Taylor Adams’ 2020 release No Exit was easily one of my favorite thrillers of last year, so when I found out he had a new book release for 2021, I jumped at the chance to review it. Hairpin Bridge has the same mesmerizing mix of non-stop action and high stakes drama that No Exit had but a few things keep this thriller from being quite as good as that one.
Around ninety days ago, Cambry Nyguen drove to Hairpin Bridge in a remote area of Montana and joined dozens of others who had caused it to be called “suicide bridge” by jumping to her death. That’s what it says on the official police report anyway.
Her twin sister Lena doesn’t believe it. Cambry was many things – mentally unstable, a complete loner, a liar, a sometimes thief – but she wasn’t suicidal. Determined to find the truth, Lena arranges to meet Corporal Raymond Raycevic at Hairpin. He was not only the officer who found Cambry’s body, he had also been the last person to see her alive. Just a short time before her death, he had pulled Cambry over to give her a warning about driving too fast. Lena wants to know what happened between those two encounters that could have resulted in her sister’s death. There had to be something – Officer Raycevic was named in the final, cryptic text sent from Cambry’s phone. Cambry had also made sixteen attempted calls to 911 that evening, none of which went through because Hairpin is surrounded by a miles long dead zone.
Lena and Raycevic’s meeting begins well. Lena asks for and receives permission to tape the conversation, explaining this is a technique recommended by her counselor to help process her grief. Raycevic is bemused but compliant. When relating the events of his experiences with Cambry, he is all an officer should be – professional with that just right mix of sympathy and sanitized fact. He goes over each encounter he had with Cambry patiently, in a clear, concise manner. But Lena knows right away that he is lying. The picture he paints – of a conciliatory speeder, a desperate young woman – doesn’t describe her sister – who was blatantly oppositional to authority, cool under pressure and brazenly confident. When Lena pushes back against Raycevic’s version of events, she gets more than she bargained for. There are a lot of secrets in the remote area where Cambry spent her final hours – secrets people will kill to keep. And Lena is about to stumble upon the biggest one of them all.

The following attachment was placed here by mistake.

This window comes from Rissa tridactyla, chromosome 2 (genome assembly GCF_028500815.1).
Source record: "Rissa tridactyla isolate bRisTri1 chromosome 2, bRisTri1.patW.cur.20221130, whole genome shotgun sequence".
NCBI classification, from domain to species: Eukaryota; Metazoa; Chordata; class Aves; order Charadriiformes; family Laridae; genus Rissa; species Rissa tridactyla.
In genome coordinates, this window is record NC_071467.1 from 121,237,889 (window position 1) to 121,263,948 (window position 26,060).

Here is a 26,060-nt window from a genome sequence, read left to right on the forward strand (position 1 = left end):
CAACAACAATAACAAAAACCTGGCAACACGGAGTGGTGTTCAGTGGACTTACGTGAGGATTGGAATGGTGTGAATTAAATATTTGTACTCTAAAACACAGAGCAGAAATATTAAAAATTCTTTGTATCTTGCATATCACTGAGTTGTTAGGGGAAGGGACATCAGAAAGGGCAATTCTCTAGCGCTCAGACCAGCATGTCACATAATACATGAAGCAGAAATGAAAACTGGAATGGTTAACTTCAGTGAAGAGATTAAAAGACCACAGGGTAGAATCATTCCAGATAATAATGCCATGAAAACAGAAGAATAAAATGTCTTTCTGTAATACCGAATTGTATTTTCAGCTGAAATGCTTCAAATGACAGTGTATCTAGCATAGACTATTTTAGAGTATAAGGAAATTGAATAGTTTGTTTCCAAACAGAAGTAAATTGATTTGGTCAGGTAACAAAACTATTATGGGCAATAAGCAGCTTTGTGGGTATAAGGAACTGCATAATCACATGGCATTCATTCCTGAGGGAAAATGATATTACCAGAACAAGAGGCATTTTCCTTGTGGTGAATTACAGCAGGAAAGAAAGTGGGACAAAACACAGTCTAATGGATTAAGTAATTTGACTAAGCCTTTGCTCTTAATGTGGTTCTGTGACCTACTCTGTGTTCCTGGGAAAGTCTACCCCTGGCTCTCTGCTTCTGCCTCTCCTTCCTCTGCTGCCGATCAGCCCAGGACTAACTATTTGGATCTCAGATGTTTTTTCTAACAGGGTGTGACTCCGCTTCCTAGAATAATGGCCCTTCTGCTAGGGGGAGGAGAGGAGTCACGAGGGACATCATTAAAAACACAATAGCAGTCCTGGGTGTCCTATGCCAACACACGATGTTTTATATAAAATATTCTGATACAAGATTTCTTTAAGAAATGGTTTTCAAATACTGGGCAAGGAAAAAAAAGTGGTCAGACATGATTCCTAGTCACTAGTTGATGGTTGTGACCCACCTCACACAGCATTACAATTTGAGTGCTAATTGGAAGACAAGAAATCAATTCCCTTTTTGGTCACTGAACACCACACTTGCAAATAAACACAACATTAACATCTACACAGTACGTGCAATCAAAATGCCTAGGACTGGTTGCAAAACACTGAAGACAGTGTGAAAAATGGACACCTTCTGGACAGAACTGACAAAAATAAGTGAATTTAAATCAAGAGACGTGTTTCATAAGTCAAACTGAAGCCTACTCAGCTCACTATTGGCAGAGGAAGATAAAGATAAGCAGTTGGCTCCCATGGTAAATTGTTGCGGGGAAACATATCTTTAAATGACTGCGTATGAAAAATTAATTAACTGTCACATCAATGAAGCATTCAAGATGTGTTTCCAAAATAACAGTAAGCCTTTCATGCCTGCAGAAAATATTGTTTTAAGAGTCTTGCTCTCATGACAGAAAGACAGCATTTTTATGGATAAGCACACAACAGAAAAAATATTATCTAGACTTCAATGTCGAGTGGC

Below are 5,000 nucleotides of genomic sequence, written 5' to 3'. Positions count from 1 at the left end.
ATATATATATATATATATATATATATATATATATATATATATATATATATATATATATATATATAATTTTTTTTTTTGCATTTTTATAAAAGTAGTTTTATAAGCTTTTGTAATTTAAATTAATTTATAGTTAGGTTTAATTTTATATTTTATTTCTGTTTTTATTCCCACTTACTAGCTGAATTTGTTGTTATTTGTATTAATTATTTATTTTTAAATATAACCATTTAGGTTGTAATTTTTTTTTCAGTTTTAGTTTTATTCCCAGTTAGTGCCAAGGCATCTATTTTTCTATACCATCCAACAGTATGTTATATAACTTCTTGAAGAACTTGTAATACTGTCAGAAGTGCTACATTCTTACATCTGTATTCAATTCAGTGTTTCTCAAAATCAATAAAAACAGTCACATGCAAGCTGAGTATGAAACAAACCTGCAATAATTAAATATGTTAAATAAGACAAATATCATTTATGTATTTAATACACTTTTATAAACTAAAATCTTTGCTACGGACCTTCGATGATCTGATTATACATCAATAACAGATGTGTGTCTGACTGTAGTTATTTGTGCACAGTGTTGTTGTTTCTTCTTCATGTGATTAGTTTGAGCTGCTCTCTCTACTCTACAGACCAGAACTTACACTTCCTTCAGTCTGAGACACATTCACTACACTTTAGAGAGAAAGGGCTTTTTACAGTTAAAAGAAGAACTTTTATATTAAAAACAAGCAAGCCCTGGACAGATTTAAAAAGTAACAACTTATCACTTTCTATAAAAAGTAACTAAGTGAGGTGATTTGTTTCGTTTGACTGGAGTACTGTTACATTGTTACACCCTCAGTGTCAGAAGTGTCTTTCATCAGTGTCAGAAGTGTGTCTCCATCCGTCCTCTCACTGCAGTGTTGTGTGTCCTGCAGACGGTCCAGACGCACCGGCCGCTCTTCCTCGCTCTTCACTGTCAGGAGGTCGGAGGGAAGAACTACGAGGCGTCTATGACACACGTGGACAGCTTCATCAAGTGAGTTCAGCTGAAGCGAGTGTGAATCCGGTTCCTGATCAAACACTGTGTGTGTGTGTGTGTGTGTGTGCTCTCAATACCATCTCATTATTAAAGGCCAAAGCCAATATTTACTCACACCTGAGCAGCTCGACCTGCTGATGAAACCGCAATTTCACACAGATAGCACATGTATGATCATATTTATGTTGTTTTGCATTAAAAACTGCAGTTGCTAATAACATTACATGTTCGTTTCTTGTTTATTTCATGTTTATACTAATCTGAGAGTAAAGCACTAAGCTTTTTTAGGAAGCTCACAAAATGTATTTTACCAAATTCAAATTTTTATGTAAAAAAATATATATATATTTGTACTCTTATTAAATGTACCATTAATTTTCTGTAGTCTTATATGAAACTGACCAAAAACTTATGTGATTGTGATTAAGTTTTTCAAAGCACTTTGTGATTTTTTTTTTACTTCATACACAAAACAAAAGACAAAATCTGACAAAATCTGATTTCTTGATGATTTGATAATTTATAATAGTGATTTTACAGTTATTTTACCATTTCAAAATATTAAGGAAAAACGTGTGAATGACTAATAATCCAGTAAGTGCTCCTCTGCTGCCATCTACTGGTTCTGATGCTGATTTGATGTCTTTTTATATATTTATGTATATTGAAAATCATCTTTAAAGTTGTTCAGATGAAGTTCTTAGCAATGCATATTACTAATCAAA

What impressed me the most about this novel is that Adams does the near impossible by creating a locked room scenario in the great outdoors. Raycevic, Lena and a third party soon find themselves in a standoff, where none can leave without exposing themselves to the possibility of being killed. The formation of this setting is absolutely brilliant and the eerie, chilling atmosphere of the confrontation occurring where the suicide (or murder) took place lends a deliciously sinister cadence to the situation. Typically, when people in a thriller offer long explanations for what they’ve done I struggle to believe that such confessions are anything but contrivances by the author to explain things to the reader. Not here – the location and context were sufficient explanation for me as to why people who had kept secrets for years were suddenly revealing copious amounts of incriminatory information in an uninhibited way
Adams’ handling of the pacing is also commendable. The story takes place over a number of hours and there is literally never a dull moment. The pacing is brisk and taut, the story in constant forward motion towards the explosive ending. I was so engaged in what was happening I didn’t want to put the book down at all.
As in most suspense stories, I can’t speak much to the details of what is happening or the people participating without entering into spoiler territory. I can tell you that there are technically four people involved in the tale – the three in the standoff and the dead Cambry – and only one of them is likeable, while two of them inspire a touch of sympathy and the fourth is a lunatic.
It is that final character who introduces the problems in the story by pulling the tale from improbable to unbelievable. They are written so shallowly that they are more caricature than character, which damages the gravitas of the story. It’s not all that noticeable as you are reading – the action is too vigorous to allow for a lot of contemplation – but once the story is over and the thinking starts, this aspect of the novel unravels a bit.
I’ve read several books this year where authors offer a false resolution before telling us what actually ensued. That happens several times here – where we think a sequence of events went one way and then learn it actually occurred differently. I’m sure this is meant to be part of the twists and turns that make the book thrilling but after following one too many fake leads down the rabbit hole I began to find it a touch irritating.
Ultimately, this story reminded me of nothing so much as a summer action blockbuster – entertaining while it lasts but not something that stands up to deep scrutiny. You are so engaged throughout you don’t really think of the flaws until after the whole thing is over. In many ways that makes this the perfect sunny day thriller. If you are looking for an adrenaline rush of a story which comes to an explosive final ending, Hairpin Bridge may be just the novel for you.